Resting in Arambol

Still haven’t managed to find somewhere that I can use my card reader, so I have more than a weeks worth of daily diary to upload, and I really want to upload some of the photos we’ve taken. My search will continue…

We’re in Arambol, staying in an excellent guesthouse called Ivon’s Holiday Calm. Nice tiled room with balcony and attached bathroom. No air-con, but a fan.

We bought a Flying Carpet hammock from The Arambol Hammock Co. and that is proving very useful for chilling out in.

Our balcony overlooks the family compound of the owner of the guesthouse (a guy called Martin Rodrigues). The compound is filled with coconut palms, and is also home to countless pigs, chickens and dogs. The pigs eat any leftover food or other compostable stuff.

The guesthouse is about 3 minutes walk (through a coconut grove) to the beautiful beach. The beach is still used for fishing, but also plays host to the various visitors to Arambol; travellers, long term residents, beach sellers, visiting Indians etc.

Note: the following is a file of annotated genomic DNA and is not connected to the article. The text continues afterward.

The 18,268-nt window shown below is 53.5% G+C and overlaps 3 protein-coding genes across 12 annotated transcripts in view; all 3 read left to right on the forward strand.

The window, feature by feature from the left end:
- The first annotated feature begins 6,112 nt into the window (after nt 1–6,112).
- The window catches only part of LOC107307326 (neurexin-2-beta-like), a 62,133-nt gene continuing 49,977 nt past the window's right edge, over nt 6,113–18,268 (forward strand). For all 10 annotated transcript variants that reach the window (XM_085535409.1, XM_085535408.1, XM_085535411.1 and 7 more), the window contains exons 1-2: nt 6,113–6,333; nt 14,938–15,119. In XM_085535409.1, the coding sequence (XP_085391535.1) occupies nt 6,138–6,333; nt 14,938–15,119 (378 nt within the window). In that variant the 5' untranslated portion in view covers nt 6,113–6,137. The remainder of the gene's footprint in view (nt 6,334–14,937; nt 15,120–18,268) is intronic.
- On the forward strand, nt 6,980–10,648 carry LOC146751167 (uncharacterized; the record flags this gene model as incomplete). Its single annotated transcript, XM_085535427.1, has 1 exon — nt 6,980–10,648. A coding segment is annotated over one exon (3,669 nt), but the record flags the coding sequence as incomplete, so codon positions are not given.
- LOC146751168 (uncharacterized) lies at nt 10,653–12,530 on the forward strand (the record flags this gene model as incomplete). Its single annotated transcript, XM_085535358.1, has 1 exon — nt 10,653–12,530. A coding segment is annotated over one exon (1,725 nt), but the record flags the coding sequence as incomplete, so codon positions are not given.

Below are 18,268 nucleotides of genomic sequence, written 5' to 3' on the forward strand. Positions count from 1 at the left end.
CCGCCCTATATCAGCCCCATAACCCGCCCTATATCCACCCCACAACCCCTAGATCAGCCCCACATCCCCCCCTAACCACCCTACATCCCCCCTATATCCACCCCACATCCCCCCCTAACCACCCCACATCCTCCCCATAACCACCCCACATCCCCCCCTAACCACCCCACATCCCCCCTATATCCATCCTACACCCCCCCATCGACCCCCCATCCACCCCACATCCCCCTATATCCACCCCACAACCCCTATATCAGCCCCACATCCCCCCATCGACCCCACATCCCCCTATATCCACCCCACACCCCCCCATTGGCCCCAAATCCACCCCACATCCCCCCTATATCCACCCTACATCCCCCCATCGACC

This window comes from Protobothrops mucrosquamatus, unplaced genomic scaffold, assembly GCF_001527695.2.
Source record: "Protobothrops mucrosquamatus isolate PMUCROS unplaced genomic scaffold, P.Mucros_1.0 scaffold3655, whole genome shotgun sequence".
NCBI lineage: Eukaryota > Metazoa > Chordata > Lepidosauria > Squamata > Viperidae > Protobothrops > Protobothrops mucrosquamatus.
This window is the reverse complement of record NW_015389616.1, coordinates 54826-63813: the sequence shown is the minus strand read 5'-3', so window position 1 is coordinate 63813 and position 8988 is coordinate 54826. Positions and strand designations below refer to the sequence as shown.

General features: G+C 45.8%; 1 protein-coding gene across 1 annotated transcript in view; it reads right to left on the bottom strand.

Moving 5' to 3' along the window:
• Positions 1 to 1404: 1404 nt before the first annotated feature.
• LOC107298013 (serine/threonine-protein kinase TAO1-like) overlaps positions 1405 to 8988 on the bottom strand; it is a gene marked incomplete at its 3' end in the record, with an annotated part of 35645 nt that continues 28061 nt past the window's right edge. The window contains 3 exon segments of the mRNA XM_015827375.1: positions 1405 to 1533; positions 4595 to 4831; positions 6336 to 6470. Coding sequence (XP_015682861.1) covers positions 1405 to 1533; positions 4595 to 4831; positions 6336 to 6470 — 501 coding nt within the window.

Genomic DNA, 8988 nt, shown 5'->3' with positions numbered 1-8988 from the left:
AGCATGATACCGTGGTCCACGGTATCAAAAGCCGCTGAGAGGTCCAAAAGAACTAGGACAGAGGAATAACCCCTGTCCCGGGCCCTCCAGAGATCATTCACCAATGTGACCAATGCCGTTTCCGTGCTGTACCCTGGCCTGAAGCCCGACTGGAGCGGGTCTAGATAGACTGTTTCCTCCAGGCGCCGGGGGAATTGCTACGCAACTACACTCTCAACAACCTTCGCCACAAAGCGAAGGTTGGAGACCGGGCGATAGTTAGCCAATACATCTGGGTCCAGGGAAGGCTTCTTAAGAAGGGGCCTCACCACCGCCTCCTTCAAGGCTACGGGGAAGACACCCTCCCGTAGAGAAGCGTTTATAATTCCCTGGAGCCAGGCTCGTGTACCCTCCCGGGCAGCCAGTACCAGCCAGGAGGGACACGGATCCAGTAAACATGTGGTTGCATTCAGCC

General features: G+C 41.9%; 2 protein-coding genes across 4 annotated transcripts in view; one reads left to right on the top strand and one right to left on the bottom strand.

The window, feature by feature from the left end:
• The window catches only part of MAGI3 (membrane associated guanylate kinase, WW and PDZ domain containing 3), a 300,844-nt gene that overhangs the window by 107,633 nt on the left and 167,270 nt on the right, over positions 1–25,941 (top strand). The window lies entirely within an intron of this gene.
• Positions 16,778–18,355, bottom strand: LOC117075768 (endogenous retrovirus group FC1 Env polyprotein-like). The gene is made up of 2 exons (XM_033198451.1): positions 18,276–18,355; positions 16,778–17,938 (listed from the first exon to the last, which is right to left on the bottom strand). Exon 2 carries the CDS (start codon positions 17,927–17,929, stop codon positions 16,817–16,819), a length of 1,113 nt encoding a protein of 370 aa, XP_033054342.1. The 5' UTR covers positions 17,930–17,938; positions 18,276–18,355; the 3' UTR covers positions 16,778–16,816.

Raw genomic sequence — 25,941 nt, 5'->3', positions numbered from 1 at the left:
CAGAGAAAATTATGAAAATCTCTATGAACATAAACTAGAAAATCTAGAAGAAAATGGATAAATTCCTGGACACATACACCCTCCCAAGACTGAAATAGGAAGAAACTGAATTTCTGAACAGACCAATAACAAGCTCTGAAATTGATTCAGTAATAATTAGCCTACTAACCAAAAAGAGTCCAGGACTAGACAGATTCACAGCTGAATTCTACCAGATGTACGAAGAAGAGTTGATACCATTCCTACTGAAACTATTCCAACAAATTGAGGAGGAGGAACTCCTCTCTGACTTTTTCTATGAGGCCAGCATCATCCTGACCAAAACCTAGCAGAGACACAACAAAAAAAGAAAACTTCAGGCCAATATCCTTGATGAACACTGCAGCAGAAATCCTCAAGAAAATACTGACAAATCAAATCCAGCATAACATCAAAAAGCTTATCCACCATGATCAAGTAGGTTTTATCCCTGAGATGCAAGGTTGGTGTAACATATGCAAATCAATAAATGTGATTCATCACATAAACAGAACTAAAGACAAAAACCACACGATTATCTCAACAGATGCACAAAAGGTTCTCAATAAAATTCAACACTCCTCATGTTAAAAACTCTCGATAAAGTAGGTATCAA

There are loads of bars and restauants along the beach, and all the ones we’ve tried in the week and a half since we arrived have been very good. The seafood is naturally very fresh, though still more expensive than the great veggie Indian food we’ve come to love.

Our daily routine here tends to be:-

Get Up Early (7:30)
Wander down beach for breakfast (until 10:00)
Sit on beach for an hour.
Go for swim in the sea
Return to room for a shower
Sit in hammock reading until the sun cools down.
Wander down the beach for a drink.
Watch the sun set (about 6pm)
Go for dinner (usually until 9pm)
Back to the room for a read and then sleep.

Not bad really. Food and drink costs us about five pounds a day, our room is about two pounds seventy per night.

We’ll be staying here until at least 6th December, maybe longer, depending on how busy it gets…

And I’ll try to get some pictures sorted out…

Gone to Goa